RAID


If you have complex redundancy or performance requirements, RAID can be a helpful solution.

Here you can find an updated list of the current RAID methods that the Maxihost platform supports, as well as a brief explanation of how RAID works.

Availability

 RAID Level RAID 0 RAID 1
Disks required 2+ 2+
Operating Systems supported
  • Ubuntu 16.04 LTS or newer
  • CentOS 7.4 or newer
  • Ubuntu 16.04 LTS or newer
  • CentOS 7.4 or newer
RAID Type Software Software
What it does Combines two or more disks by striping data across them. Read more. Mirrors data between two or more disks. Read more.

RAID levels explained

The RAID level is what determines the relationship of the disks. There are numerous RAID levels but here we will explain only the ones supported by Maxihost.

RAID 0

RAID 0 combines two or more disks by striping data across them, which means that chunks of data are written to each disk in the array alternately. This gives you a great performance improvement as the data is distributed between disks and each one can be utilized for both reads and writes.

This approach offers great performance as you get the performance of a single disk multiplied by the number of disks in the array and also get the combined capacity of all drives, but there is one important drawback that needs to be considered.

As data is being split up and divided between the disks in the array if one of the disks fails the entire array and all data is lost because the failure of a disk will remove the chunks that were written to it from the array, leaving the other disks with incomplete (as in corrupted) data. RAID 0 arrays cannot be rebuilt as there will be no knowledge by the other devices of the data that needs to be reconstructed.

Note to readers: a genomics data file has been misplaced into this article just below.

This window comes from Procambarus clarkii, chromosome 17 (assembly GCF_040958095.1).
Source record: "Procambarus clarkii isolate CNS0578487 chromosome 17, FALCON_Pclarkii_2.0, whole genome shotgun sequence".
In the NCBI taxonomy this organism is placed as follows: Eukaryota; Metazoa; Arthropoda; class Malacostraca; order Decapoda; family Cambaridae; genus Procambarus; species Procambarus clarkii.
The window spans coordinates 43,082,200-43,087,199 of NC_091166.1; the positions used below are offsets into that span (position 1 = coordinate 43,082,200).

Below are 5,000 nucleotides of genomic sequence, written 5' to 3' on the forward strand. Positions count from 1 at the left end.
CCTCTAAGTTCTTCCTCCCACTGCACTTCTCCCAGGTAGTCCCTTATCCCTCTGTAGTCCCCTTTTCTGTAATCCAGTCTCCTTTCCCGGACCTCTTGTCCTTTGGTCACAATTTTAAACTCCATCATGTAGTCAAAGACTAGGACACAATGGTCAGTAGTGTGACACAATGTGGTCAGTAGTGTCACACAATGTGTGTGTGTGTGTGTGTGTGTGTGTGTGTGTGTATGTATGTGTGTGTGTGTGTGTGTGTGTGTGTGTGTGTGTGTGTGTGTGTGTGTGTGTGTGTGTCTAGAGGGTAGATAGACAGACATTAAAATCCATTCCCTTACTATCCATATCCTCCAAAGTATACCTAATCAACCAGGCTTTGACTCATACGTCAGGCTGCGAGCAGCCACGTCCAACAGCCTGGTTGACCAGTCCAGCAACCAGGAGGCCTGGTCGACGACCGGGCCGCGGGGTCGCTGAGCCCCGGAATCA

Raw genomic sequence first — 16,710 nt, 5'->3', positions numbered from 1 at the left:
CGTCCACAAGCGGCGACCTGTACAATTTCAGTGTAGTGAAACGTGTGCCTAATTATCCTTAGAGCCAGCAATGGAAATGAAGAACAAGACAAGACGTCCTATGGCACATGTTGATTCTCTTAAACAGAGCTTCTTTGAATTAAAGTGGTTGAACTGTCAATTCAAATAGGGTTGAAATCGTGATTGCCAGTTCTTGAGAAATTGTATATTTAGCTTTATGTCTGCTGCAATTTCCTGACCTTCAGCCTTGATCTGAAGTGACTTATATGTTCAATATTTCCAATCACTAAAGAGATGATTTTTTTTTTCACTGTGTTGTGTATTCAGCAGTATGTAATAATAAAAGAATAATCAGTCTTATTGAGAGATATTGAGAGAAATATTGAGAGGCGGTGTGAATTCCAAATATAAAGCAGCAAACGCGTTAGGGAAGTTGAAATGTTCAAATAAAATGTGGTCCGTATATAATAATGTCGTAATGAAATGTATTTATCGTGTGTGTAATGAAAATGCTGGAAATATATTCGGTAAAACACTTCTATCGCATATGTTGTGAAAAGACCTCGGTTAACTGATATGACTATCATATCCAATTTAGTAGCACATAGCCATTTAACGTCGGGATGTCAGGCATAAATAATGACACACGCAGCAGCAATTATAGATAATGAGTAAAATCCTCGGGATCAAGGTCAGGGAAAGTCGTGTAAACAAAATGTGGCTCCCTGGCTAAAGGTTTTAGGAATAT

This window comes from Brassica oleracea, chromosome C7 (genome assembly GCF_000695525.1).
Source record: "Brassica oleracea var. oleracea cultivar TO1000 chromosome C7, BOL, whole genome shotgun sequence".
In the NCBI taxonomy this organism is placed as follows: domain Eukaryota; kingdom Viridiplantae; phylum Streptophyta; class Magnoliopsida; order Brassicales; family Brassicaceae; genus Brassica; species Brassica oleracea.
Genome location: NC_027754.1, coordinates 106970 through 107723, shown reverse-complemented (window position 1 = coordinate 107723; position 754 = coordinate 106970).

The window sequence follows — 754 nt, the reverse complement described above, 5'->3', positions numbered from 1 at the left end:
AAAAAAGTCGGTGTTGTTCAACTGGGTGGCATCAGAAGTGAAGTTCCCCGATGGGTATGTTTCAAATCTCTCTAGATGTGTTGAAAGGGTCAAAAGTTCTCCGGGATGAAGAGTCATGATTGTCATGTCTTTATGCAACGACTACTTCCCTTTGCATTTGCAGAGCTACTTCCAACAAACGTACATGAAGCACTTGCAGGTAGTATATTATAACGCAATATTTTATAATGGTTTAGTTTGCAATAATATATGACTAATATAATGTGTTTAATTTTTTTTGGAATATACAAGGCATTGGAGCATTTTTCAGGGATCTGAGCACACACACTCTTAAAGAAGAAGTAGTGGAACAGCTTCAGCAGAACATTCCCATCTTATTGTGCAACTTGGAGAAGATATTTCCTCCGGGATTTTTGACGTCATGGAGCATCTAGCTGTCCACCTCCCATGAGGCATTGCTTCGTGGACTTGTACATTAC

If you decide to run a RAID 0 array, backups are extremely important, as your entire data set depends equally on the reliability of each of the disks in the array.

RAID 1

RAID 1 is a configuration that mirrors data between two or more disks. Everything written to the array is placed on each of the devices in the group, so each disk has a complete set of the available data.

This means that you have redundancy in case of device failure. In a RAID 1 array, data is accessible as long as a single disk in the array is functioning properly. The array can be rebuilt by replacing failed drives, at which point the remaining disks will be used to copy the data back to the new device.

In RAID 1 it's especially important that all disks in the array are performing well, as the performance of write operations will be that of the slowest device in the array. This happens because the whole piece of data must be written to each of the disks in the array.

It's also important to note that, as all of the data lives in each disk, the total capacity of the array will be that of the smallest disk. Adding new disks increases the number of redundant copies of the data, but doesn't increase the amount of available capacity.

For read operations, the theoretical performance is the same as with RAID 0 where you multiply the read speed of a single disk by the number of disks.

 


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